Since Russia started the military build-up on the Ukrainian border, the European position on the crisis seemed inconsistent, particularly with Eastern European countries declaring taking a neutral stance on the crisis for fear of being drawn into the conflict. In many respects, European positions unveiled the fracture in the European security perception, the interest approaches that brought together Germany and Russia, and the nature of interrelationships among NATO members, where Britain seemed more enthusiastic about the US position.
While Washington dug itself into a deeper hole by confirming that war is brewing and even set a date for its outbreak, Russia will continue to follow the US moves, particularly with regard to deployment of its missile shield near the Russian borders.
Seemingly, there is no possibility that the Russian demands regarding implementation of the provisions of the Minsk agreements be met. Basically, Minsk agreements were supposed to serve as a road map for containing the Ukrainian crisis. On the far side, another battlefront was opened with the Duma asking Putin to recognize Luhansk and Donetsk as independent republics, a very likely scenario that could occur which would further aggravate the crisis. In response to the Duma, the Ukrainian Parliament imposed sanctions on members of the Duma.
Trading-Off: The Most Likely Scenario
Any de facto containment of the crisis requires taking a long path that will entail broad security arrangements and mutual moves from both sides. In effect, the balance of power still tilts towards Russia, whom the United States expected to launch the first strike. Yet Russia didn’t give the US that chance and is currently immersed in a psychological warfare with it, taking advantage of its strategic alternatives, e.g. continued deployment of troops and military equipment that would allow it to advance into Ukraine. In return, Washington showed no indications of having qualitative strategic alternatives and it is still unclear whether Washington will see any alternative as a concession made to Russia, particularly since each side views the crisis from their national accounts perspective.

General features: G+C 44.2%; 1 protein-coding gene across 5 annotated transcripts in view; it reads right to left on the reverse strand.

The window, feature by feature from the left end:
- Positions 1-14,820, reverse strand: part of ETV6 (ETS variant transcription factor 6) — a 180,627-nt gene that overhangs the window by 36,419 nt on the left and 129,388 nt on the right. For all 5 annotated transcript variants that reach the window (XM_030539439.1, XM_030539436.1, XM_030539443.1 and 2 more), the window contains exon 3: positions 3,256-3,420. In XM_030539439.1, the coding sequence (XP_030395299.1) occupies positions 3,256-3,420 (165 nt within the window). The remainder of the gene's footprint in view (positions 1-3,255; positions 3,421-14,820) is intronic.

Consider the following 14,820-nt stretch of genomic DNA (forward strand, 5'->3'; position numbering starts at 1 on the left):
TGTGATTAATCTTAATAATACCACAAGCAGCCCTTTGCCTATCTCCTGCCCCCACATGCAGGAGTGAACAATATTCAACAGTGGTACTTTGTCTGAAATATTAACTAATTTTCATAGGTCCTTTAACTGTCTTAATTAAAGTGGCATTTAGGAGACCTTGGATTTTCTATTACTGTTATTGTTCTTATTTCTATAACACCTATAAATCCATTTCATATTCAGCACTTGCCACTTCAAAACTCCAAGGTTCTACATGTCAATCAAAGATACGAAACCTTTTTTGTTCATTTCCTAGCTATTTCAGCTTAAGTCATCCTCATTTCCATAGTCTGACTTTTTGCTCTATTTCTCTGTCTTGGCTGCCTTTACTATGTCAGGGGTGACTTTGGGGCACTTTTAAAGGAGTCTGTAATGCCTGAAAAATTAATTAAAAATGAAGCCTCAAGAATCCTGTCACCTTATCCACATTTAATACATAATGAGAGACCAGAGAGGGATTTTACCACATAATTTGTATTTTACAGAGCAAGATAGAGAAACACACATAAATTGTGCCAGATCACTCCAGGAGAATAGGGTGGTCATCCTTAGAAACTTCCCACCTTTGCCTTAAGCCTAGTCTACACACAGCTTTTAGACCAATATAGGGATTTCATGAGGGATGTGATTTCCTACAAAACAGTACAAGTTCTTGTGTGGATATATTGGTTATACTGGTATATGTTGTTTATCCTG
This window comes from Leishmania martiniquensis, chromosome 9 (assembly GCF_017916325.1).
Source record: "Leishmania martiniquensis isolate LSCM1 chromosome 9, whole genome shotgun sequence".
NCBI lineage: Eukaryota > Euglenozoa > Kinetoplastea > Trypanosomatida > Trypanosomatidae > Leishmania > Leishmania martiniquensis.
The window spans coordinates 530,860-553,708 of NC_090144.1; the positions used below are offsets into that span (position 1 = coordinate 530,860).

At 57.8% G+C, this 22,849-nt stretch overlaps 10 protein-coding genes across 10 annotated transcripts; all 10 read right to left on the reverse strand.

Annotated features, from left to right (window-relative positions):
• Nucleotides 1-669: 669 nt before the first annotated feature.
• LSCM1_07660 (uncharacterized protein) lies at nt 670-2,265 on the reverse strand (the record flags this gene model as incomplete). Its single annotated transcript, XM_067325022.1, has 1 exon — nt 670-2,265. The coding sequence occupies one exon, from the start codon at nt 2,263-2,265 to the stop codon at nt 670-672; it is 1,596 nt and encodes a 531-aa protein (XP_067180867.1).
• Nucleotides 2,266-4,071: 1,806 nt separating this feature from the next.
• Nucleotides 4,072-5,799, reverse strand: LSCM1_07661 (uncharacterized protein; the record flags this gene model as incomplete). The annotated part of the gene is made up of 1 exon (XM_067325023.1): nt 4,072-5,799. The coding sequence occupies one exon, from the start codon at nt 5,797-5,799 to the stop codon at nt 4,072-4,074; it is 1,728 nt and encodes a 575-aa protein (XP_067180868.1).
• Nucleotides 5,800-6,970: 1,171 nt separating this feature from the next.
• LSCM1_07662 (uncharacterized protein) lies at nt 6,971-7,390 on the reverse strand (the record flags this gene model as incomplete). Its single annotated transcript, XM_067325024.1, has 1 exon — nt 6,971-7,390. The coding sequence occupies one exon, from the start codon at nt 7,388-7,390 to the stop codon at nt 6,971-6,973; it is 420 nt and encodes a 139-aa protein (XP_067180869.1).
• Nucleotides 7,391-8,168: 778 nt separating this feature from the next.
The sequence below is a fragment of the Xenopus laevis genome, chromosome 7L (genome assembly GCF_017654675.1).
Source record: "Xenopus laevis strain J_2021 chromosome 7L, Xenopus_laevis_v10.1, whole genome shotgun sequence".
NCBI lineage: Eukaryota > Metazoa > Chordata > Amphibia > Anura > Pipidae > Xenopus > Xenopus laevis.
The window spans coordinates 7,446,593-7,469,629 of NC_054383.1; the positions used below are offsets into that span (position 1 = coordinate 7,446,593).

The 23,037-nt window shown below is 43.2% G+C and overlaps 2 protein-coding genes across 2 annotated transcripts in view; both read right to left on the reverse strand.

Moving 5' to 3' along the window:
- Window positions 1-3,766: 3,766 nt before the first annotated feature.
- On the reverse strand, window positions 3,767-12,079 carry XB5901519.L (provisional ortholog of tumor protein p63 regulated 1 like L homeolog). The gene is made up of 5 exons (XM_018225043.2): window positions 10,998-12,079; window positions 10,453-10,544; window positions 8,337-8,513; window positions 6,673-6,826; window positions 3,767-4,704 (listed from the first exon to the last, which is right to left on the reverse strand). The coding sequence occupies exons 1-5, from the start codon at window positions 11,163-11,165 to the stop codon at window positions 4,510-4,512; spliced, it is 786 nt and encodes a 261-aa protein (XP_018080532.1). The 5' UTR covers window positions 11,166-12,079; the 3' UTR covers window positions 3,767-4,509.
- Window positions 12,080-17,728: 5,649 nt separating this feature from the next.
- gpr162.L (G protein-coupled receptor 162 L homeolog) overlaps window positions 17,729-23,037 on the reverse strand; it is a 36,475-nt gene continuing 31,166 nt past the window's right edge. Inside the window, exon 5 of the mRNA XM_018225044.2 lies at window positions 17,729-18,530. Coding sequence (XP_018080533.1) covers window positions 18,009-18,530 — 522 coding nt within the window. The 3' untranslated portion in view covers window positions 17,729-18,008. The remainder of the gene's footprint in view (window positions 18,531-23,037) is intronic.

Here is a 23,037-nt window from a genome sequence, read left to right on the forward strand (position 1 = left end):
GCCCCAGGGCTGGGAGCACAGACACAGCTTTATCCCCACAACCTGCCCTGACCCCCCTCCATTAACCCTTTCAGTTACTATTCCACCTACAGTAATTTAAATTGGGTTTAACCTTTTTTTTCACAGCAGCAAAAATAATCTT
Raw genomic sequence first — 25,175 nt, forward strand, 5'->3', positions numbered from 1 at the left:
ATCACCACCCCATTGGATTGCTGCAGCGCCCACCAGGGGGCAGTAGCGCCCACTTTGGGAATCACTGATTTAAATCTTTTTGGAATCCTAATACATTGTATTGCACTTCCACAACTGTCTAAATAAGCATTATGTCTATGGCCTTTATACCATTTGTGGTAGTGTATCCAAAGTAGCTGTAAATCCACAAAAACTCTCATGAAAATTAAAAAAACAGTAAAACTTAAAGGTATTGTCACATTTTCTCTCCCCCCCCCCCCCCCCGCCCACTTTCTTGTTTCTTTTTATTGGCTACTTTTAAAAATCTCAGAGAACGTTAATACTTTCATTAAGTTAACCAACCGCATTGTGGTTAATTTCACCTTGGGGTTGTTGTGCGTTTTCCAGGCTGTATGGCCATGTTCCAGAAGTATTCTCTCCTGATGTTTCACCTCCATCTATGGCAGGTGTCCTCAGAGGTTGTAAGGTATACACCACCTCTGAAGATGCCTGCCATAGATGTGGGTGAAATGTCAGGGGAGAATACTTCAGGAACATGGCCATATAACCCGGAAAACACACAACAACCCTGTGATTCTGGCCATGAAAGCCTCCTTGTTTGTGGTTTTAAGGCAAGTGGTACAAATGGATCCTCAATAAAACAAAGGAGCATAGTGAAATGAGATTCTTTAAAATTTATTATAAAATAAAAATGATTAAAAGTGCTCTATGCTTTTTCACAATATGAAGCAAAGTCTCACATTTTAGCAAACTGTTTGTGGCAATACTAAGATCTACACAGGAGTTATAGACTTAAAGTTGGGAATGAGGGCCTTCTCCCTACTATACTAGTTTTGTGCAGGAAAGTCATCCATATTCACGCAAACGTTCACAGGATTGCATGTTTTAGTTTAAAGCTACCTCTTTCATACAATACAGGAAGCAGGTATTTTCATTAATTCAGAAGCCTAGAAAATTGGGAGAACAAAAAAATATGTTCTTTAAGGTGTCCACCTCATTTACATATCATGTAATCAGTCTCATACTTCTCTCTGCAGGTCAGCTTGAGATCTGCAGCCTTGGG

In the same vein, Russia’s political polarization of Germany does not mean Germany will lead the forthcoming arrangements. Rather, it will just be an additional card in the hands of Moscow, a country that knows well how to play cards without letting the opposing party realize what the next step would be. However, if Moscow goes on promoting its economic interests with Berlin through the Nord Stream project, backing down from this step would be difficult, and over time, this will give Washington a mutual pressure card that could be used in the future to impose sanctions on Moscow.
At large, trading-off seems to be the most likely scenario, i.e. step against step, either forward or backward. As such, if Russia’s bona fides are proved and there has been an influential withdrawal of its forces, Moscow will expect a step backward from Washington and NATO. If this isn’t to happen, good omens that accompanied Putin’s meeting with Schulz would turn over time into a nightmarish chapter of this crisis that took the world’s breath away, to the extent that a third world was anticipated.